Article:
Much like inflight connectivity, in-seat power for passengers’ personal electronic devices is increasingly seen as the cost of doing business. For sure, there are some major outliers. Many carriers, including Southwest Airlines, have yet to embrace a power plan, and instead effectively put the onus on their customers to juice up pre-flight, or carry portable power banks on board when flying longer haul.
But in-seat power has traditionally been a pricey proposition for airlines. Indeed, sticker shock is believed to be among the reasons why Southwest hasn’t made the leap, even though it offers Ku-band satellite-based inflight connectivity and live television from providers Global Eagle and Panasonic Avionics. Yes dear reader, you can pay $8 for the privilege to connect your PED to wifi, even as your battery dies in your hand.
All too aware of carriers’ price sensitivity, inflight entertainment and in-seat power specialist digEcor has created a lightweight, low-cost kit that enables carriers to bring USB power outlets to an entire 180-seat aircraft within hours.
The firm is working with a variety of slimline seatmakers including Acro, HAECO and Aviointeriors, to offer both pre-integrated installation and retrofit solutions. During the recent Aircraft Interiors Expo in Hamburg, digEcor ran a competition to see which attendees could take an unmodified seat leg from a HAECO slimline and add digEcor USB power. The record for an airline customer was 48 seconds, which “proves you can do it in a few minutes” under normal retrofit conditions, representing a “phenomenally different set of numbers” than what airlines are accustomed to hearing when they enter discussions with in-seat power stakeholders, says Withers.
He adds, “If we’re going to get through the world fleet of economy seats that need to be upgraded the way that passengers expect us to, we’ve got to make it simple, we’ve got to make it quick, and we’ve invested heavily this year to be able to deliver that, a very lightweight product.”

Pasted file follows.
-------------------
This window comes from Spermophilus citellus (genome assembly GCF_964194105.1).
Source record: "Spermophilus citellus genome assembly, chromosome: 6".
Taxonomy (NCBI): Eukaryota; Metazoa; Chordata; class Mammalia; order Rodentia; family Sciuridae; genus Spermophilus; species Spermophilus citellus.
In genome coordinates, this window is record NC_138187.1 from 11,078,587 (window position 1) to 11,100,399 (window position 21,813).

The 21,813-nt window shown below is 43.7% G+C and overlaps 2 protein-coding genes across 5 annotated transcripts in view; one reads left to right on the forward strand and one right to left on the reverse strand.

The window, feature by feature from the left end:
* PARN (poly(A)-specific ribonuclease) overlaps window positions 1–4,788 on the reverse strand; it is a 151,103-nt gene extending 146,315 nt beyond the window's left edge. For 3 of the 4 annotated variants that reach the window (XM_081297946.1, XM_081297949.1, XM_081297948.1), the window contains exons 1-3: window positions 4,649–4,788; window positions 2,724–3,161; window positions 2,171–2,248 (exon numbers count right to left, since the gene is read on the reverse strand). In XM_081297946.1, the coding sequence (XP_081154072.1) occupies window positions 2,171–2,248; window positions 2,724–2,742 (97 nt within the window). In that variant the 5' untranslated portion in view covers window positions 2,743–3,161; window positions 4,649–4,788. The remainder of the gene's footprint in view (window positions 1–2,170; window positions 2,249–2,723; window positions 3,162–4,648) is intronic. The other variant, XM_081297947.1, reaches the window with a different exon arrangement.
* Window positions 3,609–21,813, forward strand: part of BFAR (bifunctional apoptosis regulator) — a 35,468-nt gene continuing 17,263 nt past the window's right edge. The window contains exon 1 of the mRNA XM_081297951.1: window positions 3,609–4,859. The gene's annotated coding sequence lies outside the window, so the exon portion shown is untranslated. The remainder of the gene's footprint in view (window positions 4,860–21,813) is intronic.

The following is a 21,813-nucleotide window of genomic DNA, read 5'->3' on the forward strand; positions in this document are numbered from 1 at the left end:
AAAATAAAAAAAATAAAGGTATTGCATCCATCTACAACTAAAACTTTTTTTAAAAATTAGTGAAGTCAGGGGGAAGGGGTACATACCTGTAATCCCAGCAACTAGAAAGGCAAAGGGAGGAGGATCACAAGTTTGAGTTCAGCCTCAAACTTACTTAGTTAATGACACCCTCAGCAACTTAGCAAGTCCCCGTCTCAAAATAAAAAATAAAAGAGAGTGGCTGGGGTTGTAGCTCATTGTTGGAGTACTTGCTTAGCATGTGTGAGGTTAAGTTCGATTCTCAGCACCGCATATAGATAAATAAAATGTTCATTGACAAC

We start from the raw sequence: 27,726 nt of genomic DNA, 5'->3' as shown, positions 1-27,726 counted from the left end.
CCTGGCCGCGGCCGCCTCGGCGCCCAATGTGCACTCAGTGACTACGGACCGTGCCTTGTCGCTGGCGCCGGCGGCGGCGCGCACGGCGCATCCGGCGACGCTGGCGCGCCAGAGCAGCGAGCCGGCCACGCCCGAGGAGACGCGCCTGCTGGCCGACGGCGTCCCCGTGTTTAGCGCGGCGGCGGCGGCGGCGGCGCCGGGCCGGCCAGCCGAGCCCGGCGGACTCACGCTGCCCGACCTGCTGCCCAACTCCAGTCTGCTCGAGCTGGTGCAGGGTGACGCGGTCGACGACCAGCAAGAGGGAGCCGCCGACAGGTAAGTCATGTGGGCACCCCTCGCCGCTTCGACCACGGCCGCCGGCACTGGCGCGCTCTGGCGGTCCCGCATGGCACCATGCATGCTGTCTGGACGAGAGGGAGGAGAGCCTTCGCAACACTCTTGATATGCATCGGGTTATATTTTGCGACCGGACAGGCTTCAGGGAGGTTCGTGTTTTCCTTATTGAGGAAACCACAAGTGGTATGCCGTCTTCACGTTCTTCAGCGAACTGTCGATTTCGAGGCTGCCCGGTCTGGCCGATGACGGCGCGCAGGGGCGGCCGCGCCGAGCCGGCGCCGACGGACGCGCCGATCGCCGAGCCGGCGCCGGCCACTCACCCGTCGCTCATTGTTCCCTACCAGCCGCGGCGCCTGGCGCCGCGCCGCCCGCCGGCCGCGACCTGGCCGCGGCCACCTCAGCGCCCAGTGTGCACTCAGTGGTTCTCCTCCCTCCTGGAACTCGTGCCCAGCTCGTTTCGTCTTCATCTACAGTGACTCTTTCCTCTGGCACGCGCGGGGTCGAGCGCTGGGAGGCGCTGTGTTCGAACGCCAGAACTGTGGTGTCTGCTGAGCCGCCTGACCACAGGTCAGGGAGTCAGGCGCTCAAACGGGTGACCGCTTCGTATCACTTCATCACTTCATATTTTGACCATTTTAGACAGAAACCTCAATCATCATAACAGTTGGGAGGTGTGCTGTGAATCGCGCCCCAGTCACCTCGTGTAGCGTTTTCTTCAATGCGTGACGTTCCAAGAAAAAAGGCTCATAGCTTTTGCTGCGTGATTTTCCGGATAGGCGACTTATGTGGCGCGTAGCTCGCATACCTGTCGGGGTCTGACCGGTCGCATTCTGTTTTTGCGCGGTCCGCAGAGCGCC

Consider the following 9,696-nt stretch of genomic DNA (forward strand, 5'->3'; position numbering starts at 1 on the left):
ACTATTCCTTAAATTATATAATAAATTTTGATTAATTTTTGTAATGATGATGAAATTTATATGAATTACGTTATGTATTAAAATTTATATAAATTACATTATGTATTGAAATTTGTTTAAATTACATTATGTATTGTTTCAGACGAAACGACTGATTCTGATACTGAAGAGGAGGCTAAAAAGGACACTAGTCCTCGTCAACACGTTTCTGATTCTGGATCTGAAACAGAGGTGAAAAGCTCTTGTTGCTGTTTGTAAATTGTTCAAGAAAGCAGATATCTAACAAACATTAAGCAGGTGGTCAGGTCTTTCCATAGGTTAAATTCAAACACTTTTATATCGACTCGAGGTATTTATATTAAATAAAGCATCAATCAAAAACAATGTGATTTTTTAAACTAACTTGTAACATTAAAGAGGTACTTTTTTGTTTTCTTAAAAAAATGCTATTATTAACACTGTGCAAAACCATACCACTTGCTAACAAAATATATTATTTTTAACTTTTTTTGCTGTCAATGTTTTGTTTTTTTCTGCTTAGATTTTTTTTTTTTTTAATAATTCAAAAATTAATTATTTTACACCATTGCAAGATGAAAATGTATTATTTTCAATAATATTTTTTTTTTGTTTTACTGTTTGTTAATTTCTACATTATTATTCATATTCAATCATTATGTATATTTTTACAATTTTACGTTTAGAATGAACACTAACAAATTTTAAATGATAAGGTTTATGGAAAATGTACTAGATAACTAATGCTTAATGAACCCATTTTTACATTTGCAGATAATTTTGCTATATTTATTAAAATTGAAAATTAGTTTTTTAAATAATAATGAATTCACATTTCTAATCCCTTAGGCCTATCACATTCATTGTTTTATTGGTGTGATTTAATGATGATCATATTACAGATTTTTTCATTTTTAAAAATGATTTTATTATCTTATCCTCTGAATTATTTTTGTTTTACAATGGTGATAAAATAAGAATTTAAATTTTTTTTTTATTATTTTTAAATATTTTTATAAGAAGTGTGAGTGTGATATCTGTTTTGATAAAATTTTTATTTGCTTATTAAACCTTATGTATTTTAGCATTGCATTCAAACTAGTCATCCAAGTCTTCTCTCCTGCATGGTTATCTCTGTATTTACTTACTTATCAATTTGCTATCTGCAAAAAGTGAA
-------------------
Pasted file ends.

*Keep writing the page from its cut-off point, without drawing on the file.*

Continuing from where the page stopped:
Weight is also “absolutely critical”, he adds, because “you can’t be touching the testing requirements of the seat” in terms of requisite 16G testing.
Not unlike Astronics, one of its competitors in the in-seat power segment, digEcor has inked deals with carriers which are operating in stealth mode for their rollouts. “So we’ve got a customer we’d like to talk about, a very large order for A320 USB power, one of the world’s major airlines, [but they] don’t want to talk about it yet,” says Withers.
To be clear, digEcor is very much focused on offering USB Type A and USB Type C power to airlines, including a direct upgrade path from A to C involving a change-out of the box. Some carriers are also still taking digEcor’s larger 110v power solution. “Wireless charging is getting some momentum but we’re still a long way off from seeing that really [be] relevant. It will happen and we’re researching, but don’t have an offer yet,” confides Withers.
Aircraft lessors seem particularly keen to keep it simple in economy class on single-aisle aircraft, with Dublin-headquartered SMBC telling RGN it is pushing for more standards in embedded IFE, for instance, due to obsolescence. On this front, there is growing demand for USB power in economy together with wireless IFE on narrowbodies.
Nine times out of ten, says Withers, if an aircraft lessor has a retrofit and it’s installing high-density seating and USB down back, that “fits really nicely into our product line”.
Meanwhile, if a lessor needs to offer a two-class layout – USB down the back, seatback IFE up front – having a modular approach to technology means you can plug-and-play for the cabin product and “now we have STC for that project.”
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